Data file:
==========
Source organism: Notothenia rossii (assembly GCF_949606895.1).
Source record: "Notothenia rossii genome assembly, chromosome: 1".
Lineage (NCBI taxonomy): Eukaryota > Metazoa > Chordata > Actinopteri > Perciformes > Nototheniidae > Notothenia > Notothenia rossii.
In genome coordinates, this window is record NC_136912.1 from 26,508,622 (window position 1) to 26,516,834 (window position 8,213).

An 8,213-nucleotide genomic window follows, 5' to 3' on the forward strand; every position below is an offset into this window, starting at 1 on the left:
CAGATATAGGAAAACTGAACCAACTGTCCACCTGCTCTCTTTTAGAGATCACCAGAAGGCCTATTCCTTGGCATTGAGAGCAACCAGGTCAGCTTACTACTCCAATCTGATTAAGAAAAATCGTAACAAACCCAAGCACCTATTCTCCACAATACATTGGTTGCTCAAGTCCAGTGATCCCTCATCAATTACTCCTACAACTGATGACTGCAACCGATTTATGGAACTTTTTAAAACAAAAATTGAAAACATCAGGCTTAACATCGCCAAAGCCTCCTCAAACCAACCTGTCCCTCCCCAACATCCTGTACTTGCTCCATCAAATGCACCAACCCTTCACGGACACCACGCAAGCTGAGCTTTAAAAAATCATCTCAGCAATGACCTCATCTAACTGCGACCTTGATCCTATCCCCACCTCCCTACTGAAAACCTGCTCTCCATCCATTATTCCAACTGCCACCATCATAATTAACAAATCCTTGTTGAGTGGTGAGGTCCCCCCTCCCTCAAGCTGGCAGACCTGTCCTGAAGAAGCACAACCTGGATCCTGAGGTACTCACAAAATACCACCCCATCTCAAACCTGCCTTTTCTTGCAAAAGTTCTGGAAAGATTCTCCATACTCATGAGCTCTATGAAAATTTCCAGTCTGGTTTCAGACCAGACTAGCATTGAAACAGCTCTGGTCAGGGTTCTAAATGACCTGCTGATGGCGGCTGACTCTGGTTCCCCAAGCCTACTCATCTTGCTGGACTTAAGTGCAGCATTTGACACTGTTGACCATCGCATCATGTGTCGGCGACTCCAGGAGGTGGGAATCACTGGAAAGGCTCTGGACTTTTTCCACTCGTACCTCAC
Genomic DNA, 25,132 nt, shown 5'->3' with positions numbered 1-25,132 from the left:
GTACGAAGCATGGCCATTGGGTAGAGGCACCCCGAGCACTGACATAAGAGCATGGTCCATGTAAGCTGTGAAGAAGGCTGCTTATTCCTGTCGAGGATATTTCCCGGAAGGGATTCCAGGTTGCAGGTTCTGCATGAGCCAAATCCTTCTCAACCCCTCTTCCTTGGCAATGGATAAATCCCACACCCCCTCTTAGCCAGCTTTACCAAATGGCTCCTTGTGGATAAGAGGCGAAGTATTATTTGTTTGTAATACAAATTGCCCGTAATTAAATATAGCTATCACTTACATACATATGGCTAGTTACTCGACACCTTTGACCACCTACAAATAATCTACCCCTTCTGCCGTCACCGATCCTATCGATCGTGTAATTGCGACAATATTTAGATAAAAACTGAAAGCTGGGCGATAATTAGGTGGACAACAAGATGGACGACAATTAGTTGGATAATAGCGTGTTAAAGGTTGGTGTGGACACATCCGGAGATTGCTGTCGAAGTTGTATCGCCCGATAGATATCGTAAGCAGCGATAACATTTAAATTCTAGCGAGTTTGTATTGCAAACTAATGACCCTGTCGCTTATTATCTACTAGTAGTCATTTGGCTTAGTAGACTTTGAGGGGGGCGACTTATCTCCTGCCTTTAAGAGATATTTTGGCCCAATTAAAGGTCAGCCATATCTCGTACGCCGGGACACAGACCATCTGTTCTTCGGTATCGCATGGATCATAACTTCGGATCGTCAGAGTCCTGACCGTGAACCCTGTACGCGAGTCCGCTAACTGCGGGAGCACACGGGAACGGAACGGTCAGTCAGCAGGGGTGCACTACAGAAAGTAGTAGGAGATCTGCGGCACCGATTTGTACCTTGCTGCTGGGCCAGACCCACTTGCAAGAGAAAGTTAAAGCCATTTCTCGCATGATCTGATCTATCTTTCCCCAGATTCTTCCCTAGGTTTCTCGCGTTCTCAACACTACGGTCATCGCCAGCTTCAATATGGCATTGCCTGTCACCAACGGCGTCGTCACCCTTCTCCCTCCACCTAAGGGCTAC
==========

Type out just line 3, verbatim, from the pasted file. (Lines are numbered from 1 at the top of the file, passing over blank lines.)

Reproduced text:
Lineage (NCBI taxonomy): Eukaryota > Metazoa > Chordata > Actinopteri > Perciformes > Nototheniidae > Notothenia > Notothenia rossii.